I was 12 years old on that sunny Saturday of 15 April 1989 and I was a Liverpool fan. My father was, and is, ambivalent about football, but my staunchly Catholic grandfather, from Wallasey in Merseyside, was a Red, and would talk about going to watch them at Anfield, even through the barren period of the late 1950s and early 60s in the old second division.
By the time I was born, though, he'd long since left the area, via Chester, where my dad and his eight siblings grew up, and moved to North Wales. We even called him "Taid", Welsh for grandad. Even so, the Scouse accent always came back strong when Liverpudlian hero John Parrott was playing snooker on the telly, or a Liverpool match was on. It certainly rubbed off, no doubt helped by their dominance in the 1980s.
Ian Rush and John Barnes were my favourites, and I knew all the words to the Anfield Rap they recorded for the 1988 FA Cup Final. Liverpool may have sensationally lost it to Wimbledon, but as the semi-final against Nottingham Forest approached the following year, there was a sense they would soon make amends.
Despite my dad's lack of interest, his three younger brothers were fervent Reds (and occasionally took me to the famous Kop). Two of them, my Uncle Paul and Uncle Simon, travelled to the match at Hillsborough.
We happened to visiting my grandparents that day, and were in the car with the radio on when the match kicked-off. It wasn't long though before something was clearly wrong. While I remember that moment, I'm not going to pretend it is all vivid now. Suffice to say, my Nanna was very worried for her sons, and it took an awfully long time to find out if they were okay (they had tried to phone as soon as possible, but every phonebox from Sheffield to Manchester had a queue). Eventually, word came through that they were, having been in the fateful Leppings Lane end where the crush happened.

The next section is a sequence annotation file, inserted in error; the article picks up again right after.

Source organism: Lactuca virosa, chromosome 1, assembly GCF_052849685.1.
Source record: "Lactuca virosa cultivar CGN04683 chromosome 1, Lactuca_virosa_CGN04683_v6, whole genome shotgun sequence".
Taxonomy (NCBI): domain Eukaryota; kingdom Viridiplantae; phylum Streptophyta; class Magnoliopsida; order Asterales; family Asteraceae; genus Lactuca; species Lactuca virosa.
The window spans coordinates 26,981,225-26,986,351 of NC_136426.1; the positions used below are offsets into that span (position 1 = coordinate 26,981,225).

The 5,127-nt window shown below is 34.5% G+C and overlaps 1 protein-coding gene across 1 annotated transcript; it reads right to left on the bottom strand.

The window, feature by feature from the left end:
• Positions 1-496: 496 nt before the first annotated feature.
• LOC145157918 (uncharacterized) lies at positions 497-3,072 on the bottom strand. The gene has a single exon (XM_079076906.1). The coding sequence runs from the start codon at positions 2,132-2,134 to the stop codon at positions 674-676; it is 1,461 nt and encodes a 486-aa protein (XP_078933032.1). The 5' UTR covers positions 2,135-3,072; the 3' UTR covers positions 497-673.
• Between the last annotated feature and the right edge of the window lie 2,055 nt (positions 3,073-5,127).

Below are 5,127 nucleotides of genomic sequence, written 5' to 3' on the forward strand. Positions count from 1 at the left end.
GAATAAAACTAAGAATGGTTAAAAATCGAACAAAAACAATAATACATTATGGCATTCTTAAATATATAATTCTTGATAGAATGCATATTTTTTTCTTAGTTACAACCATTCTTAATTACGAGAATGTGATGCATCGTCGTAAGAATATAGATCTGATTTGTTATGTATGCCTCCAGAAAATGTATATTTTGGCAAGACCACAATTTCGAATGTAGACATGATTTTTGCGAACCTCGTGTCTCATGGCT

I now know they had been stood together, from 2.20pm in the lower stand behind the goal, slightly to the right of the right-hand post. The surge from behind that followed pushed them apart, to opposite sides of the pen. In fact, that's all I really know, other than they somehow survived. The next hour, they don't want to talk about. They haven't even talked to each other about it.
The phrase "compression asphyxia" is being cited as a reason for all but three of the 96 who died because of that day's events. Knowing that, and trying to imagine the scene, you can understand their reluctance to remember it. Paul says he thinks there are many like him who survived who also won't talk about what they saw.
Yet, here I am, more than a quarter of a century later, a journalist on a train to Liverpool Lime Street, to report the reaction to the inquests' conclusion that the 96 fans who died that day were unlawfully killed. This should have happened while I was still in school. The time it has taken is scandalous, and is now being called the greatest miscarriage of justice of our times. Unbelievably, it's not really over.
It has taken this long to confirm what mums, dads, friends and relatives of those who died already knew. It wasn't their fault. What feels like the conclusion of an epic, tragic tale is really only the end of a chapter filled with other people's disastrous mistakes. It is now the turn of the criminal justice system to continue the story.
Matt Barbet presents Hillsborough: Justice at Last. A Five News Tonight Special, live from Liverpool, at 6.30pm this evening on Channel 5.Suggest a correction